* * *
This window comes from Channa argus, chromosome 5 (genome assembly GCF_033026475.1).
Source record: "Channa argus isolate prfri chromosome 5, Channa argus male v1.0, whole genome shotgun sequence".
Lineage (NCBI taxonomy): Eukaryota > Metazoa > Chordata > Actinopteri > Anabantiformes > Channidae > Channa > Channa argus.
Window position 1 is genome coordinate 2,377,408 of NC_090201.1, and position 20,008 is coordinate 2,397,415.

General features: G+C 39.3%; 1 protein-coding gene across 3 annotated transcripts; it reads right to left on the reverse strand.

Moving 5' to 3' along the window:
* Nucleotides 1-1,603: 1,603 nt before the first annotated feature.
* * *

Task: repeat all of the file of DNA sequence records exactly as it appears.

This window comes from Channa argus, chromosome 5 (genome assembly GCF_033026475.1).
Source record: "Channa argus isolate prfri chromosome 5, Channa argus male v1.0, whole genome shotgun sequence".
Lineage (NCBI taxonomy): Eukaryota > Metazoa > Chordata > Actinopteri > Anabantiformes > Channidae > Channa > Channa argus.
Window position 1 is genome coordinate 2,377,408 of NC_090201.1, and position 20,008 is coordinate 2,397,415.

General features: G+C 39.3%; 1 protein-coding gene across 3 annotated transcripts; it reads right to left on the reverse strand.

Moving 5' to 3' along the window:
* Nucleotides 1-1,603: 1,603 nt before the first annotated feature.